I think there is a primary, recurring historical trend that continues to limit progress, which goes something like this.
Someone evil rises to power.
They have tremendous success because most people are happy to listen to anyone who has both 1) a decent-sounding plan, and 2) is effective in carrying it out.
They cause extraordinary damage because everyone they face either lacks vision or lacks courage, and thus cannot oppose them.
Finally, someone—or a select few—come from the ranks with the strong morality and the fortitude and courage to oppose this evil.
They mobilize everyone else who secretly felt the same way but lacked the attributes to fight back without a leader.
They are victorious in opposing the oppressor after a long, costly battle over many years that defines the next two generations.
Everyone who survived the ordeal is deeply imbued with the understanding that true evil exists in the world, and that it is the job of good people to do whatever is necessary to oppose it.
Two generations pass, which is roughly 60 years, and the memory of the hardship under true evil falls away.
The population starts to equate strong opinions and the willingness to fight for them—even if they’re focused on fighting evil—as equally evil.
This leads to a universal relaxation of our guard, and of our ability to identify danger in ideas and strong personalities that desire power, which then results in another start of the cycle.
I’m confident that people who study such things could point to numerous examples, but WWII is the best one I can think of.
Hitler rose to power partially because people were too afraid to speak up, and because he boiled the water slowly until the last moment. And yet—even when it was obvious that he was malignant—the prevailing thought in the west was to stay out of the conflict. To leave him alone. To avoid confrontation.
The default state was cowardice and indecision.
It took Churchill to oppose him. It took Churchill to be strong enough to convince others that they must fight as well.
But we know now that Churchill was also morally compromised. By our standards he too was a monster. And we have to ask ourselves whether such people must be somehow trained and nurtured, and kept in standby, or kept dormant among the everyday citizen, for when they are needed.
I worry that not enough such people exist in the second and third generations after a major conflict. I worry that good people lose their confidence, strength, and conviction as they move further away from a catastrophe that required those attributes.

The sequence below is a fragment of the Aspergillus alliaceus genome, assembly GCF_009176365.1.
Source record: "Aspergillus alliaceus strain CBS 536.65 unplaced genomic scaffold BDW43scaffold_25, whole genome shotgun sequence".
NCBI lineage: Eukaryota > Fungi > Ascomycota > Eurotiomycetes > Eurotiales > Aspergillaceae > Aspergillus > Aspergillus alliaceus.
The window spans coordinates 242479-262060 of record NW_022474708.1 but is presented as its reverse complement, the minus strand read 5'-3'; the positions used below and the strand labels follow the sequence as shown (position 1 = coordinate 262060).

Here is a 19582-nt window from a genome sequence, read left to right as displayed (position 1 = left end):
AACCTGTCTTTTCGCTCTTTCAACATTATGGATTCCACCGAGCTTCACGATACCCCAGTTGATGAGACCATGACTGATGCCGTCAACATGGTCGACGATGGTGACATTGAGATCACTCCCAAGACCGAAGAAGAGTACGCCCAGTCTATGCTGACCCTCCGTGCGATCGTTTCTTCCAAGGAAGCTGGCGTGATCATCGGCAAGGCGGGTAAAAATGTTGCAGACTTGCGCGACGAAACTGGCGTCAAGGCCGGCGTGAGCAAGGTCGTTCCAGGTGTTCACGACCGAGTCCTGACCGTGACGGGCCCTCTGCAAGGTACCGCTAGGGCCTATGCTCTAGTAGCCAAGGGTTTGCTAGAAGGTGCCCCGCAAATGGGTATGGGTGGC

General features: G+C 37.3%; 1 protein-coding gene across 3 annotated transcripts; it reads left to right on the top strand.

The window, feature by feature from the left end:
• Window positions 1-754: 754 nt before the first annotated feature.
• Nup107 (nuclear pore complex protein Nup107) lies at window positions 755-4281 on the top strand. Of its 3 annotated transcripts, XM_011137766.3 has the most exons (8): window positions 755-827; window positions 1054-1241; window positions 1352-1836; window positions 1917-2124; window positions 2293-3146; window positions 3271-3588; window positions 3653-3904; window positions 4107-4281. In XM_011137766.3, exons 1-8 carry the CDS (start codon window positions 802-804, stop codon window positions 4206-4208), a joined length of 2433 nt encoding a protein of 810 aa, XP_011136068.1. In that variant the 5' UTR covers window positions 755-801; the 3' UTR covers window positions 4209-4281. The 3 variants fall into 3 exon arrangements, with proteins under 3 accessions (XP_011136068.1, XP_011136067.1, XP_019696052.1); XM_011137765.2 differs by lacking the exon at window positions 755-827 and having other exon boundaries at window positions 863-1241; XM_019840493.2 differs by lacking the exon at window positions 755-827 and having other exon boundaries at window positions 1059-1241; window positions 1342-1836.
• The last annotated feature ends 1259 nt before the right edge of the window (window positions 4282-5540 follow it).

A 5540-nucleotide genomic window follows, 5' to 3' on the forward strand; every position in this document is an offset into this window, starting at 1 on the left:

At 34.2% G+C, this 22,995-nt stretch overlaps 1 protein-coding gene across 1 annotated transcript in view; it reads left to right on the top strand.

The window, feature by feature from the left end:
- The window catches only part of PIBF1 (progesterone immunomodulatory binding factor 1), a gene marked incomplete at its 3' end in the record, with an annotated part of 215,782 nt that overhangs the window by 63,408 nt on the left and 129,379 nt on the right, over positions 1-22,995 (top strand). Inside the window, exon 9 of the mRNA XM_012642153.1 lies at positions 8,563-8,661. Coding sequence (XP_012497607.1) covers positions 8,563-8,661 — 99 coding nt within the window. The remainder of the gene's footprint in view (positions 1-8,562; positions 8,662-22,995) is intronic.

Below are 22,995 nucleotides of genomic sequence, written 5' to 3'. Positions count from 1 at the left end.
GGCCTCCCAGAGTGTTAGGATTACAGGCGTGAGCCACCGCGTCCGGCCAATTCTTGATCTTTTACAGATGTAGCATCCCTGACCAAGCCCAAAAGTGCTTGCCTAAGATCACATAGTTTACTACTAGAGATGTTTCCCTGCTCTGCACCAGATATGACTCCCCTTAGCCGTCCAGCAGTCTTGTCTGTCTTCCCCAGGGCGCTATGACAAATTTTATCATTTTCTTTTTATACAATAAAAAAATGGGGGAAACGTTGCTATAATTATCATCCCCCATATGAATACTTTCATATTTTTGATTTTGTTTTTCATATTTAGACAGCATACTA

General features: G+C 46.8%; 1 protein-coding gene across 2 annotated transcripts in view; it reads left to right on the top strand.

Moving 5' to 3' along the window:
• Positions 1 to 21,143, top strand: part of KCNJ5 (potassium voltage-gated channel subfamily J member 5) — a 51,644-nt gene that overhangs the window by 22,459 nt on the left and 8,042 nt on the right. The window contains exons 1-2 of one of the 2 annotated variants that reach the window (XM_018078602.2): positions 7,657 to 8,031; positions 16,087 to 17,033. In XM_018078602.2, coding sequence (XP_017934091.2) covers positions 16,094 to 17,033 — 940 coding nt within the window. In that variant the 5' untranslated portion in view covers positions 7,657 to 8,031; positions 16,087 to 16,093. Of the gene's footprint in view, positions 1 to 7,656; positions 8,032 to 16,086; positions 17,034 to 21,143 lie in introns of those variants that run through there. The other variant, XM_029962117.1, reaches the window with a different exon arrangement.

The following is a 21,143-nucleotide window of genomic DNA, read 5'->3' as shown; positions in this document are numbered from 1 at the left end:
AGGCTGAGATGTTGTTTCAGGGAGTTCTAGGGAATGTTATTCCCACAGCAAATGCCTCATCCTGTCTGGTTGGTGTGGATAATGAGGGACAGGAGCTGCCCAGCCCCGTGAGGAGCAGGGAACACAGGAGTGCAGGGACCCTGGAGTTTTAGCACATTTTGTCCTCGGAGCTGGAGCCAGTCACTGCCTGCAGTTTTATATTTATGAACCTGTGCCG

Postmodernism is a direct rejection of such conviction because it sells as its primary product the idea that it’s impossible to say what is truly good or evil, and that it’s really just a matter of opinion.
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In that model, Churchill is no different than Hitler because he’s just another western colonizer who seeks power. In that model it’s impossible to distinguish the undesirable from the unthinkable.
This is one of the most dangerous ideas to penetrate a society—the notion that the only people to have an actual moral structure, and who hold actual beliefs within that structure, are evil people.
Evil people have a belief structure. They believe in telling lies and gaining power. If we are to have any hope of surviving, we must be a society in which good people can also have belief structures with actual opinions.
Not having an opinion on evil is not a sign of sophistication. It’s an indication of emptiness. And I think it’s likely to correlate with a loss of meaning in the population as well.
I think both of those have been happening to the west for the last 20 years especially, and they represent an opening to evil men who will offer an alternative.
It’s not immoral to hold opinions on how the world works, or how it should be organized. What’s evil is when those opinions cannot be discussed and debated freely, and when people are so afraid to have them that only sociopaths will do so.
I mentioned something similar to this trend in the past on Twitter, and someone said it sounded like a white supremacist theory, which I can’t remember the name of. It struck me as very strange. Assuming some racist types did see such a trend, which is doubtful, this would not convince me that it’s wrong or negative. Many racists I know enjoy toast, and coffee, and a nice stroll in the park. These things are not soiled by their attention, and ideas that can be shown to be true should enjoy the same protection.
To be clear, I am sensitive to the idea that Postmodernism presents, i.e., challenging one’s convictions when they feel sure about something, and being able to see situations from multiple angles. I think that’s good, and healthy. The problem is when it’s taken to the extreme of saying—therefore—nobody should hold any opinions. Or, more accurately, that anyone who does is throwing in with the ignorant and dangerous. That is when Postmodernism moves from a useful self-analysis tool and into ridiculousness.